Growing up, it was well-known among my friends that I loved to bake. It’s actually in my blood (but I’m saving that story for another post). Two of my best friends in high school, Julie and Vanessa, used to request meringues from me on almost a daily basis. I’ve even shipped them (although I wouldn’t recommend this, given their delicate nature.) Meringue is just egg whites and sugar whipped until desired, but it has many iterations. It can appear as the fluffy topping on a lemon pie or banana pudding, or baked into a crackly cookie with a chewy, marshmallowy interior, studded with mini chocolate chips (Vanessa and Julie’s favorite). While whipping egg whites can be intimidating, (Firm? Glossy? Stiff? Soft?) it just takes a bit of practice. I’ve got some tips below to help. When I spied some very late-season rhubarb in the store the other day, I knew exactly the dessert I wanted to make.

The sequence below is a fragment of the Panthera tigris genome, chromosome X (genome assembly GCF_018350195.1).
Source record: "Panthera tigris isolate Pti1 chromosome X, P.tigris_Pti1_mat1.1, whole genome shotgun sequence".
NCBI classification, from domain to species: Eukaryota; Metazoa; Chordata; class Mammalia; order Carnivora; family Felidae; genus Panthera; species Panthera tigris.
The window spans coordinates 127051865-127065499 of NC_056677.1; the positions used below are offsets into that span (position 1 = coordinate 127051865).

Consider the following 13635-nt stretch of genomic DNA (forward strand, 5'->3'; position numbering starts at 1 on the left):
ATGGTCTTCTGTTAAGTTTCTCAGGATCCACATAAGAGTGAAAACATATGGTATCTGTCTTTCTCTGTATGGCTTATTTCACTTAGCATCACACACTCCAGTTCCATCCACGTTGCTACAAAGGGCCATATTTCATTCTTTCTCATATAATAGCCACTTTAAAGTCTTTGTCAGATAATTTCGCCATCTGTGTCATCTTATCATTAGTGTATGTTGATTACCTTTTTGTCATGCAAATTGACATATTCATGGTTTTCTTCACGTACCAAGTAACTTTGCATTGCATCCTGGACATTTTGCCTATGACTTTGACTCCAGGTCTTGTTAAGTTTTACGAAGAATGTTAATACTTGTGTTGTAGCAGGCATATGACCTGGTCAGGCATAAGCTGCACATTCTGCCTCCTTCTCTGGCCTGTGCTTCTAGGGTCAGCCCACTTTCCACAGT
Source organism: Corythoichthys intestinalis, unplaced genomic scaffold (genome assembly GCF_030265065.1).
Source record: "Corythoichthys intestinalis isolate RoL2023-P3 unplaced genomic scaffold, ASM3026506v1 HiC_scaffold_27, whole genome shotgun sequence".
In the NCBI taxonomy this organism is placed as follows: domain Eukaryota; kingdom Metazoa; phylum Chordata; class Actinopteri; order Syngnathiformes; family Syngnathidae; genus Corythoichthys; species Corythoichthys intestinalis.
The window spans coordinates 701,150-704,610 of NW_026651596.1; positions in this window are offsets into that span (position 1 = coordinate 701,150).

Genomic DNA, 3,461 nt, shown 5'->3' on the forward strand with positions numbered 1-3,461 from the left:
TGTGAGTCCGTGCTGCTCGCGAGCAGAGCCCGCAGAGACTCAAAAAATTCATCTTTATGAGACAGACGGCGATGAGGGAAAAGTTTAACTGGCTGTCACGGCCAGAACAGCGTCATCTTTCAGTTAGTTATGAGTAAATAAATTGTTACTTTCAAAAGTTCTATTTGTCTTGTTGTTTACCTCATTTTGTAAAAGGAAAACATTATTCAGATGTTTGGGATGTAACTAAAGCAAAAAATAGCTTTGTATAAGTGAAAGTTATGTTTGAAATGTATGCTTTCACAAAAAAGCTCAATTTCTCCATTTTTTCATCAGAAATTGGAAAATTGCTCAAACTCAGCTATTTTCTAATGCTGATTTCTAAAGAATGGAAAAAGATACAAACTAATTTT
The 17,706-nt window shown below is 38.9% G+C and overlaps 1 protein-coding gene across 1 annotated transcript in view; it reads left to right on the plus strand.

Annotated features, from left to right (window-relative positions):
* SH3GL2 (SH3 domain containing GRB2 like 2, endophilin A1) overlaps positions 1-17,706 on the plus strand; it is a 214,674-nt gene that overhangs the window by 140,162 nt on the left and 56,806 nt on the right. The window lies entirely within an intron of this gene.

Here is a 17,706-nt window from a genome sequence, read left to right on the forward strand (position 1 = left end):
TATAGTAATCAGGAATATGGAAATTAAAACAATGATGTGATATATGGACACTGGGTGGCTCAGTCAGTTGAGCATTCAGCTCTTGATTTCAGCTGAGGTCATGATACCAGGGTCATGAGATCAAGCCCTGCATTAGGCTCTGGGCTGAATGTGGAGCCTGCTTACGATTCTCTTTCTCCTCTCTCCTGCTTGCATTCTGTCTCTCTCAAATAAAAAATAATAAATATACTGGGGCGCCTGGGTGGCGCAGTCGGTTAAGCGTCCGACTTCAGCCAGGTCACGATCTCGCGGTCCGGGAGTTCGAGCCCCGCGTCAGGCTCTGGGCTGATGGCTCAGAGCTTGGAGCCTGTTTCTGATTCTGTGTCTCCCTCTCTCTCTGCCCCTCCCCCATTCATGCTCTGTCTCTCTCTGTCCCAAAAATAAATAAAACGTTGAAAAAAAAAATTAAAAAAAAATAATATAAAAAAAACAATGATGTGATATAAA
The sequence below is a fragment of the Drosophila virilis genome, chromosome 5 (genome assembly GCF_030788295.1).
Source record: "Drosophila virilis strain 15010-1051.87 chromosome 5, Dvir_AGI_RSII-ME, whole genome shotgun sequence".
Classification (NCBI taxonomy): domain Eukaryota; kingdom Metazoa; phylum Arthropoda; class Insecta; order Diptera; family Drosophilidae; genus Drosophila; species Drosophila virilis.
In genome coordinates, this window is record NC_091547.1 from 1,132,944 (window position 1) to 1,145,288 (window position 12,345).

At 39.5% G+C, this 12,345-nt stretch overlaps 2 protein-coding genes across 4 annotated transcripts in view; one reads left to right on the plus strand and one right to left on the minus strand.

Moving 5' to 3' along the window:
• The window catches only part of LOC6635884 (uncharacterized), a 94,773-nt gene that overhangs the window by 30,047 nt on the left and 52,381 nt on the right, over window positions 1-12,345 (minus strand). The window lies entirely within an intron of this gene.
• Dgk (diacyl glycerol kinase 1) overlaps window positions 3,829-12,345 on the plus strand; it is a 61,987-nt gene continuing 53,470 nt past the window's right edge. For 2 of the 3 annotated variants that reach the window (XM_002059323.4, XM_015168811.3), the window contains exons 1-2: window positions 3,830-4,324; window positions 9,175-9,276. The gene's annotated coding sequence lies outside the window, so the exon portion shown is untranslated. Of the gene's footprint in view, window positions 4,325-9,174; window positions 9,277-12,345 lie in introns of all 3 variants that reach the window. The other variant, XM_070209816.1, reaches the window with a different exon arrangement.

Ubiquitous in Australia (it’s the national dessert), Pavlova is actually named after Anna Pavlova, the Russian ballerina. It has three components: a wide, plate-sized base of meringue, topped with sweetened whipped cream, and fruit of some sort. Peaches, lemon curd, berries, you name it. I thought rhubarb might be a little tart on its own, so I picked up some strawberries, too. I already had eggs, so heavy cream was the only other ingredient I needed (with just cornstarch and sugar, it’s surprisingly pantry-friendly).
I needed a good, time-tested meringue base recipe, so I turned to one of my personal favorites: Ina Garten. Her food is elegant without being fussy, and always delicious.
When the rhubarb and strawberries simmer, the fruit releases quite a bit of liquid. If we poured that all over the meringue, it would disintegrate! Therefore, the straining of the fruit is imperative, as is the making of a cocktail (which I’ve dubbed the Rhub and Dub Dub, for lack of a better name) with the leftover syrup. It’s tart, but the sweetness of the St. Germain or Orgeat (I made them both) tempers the bite.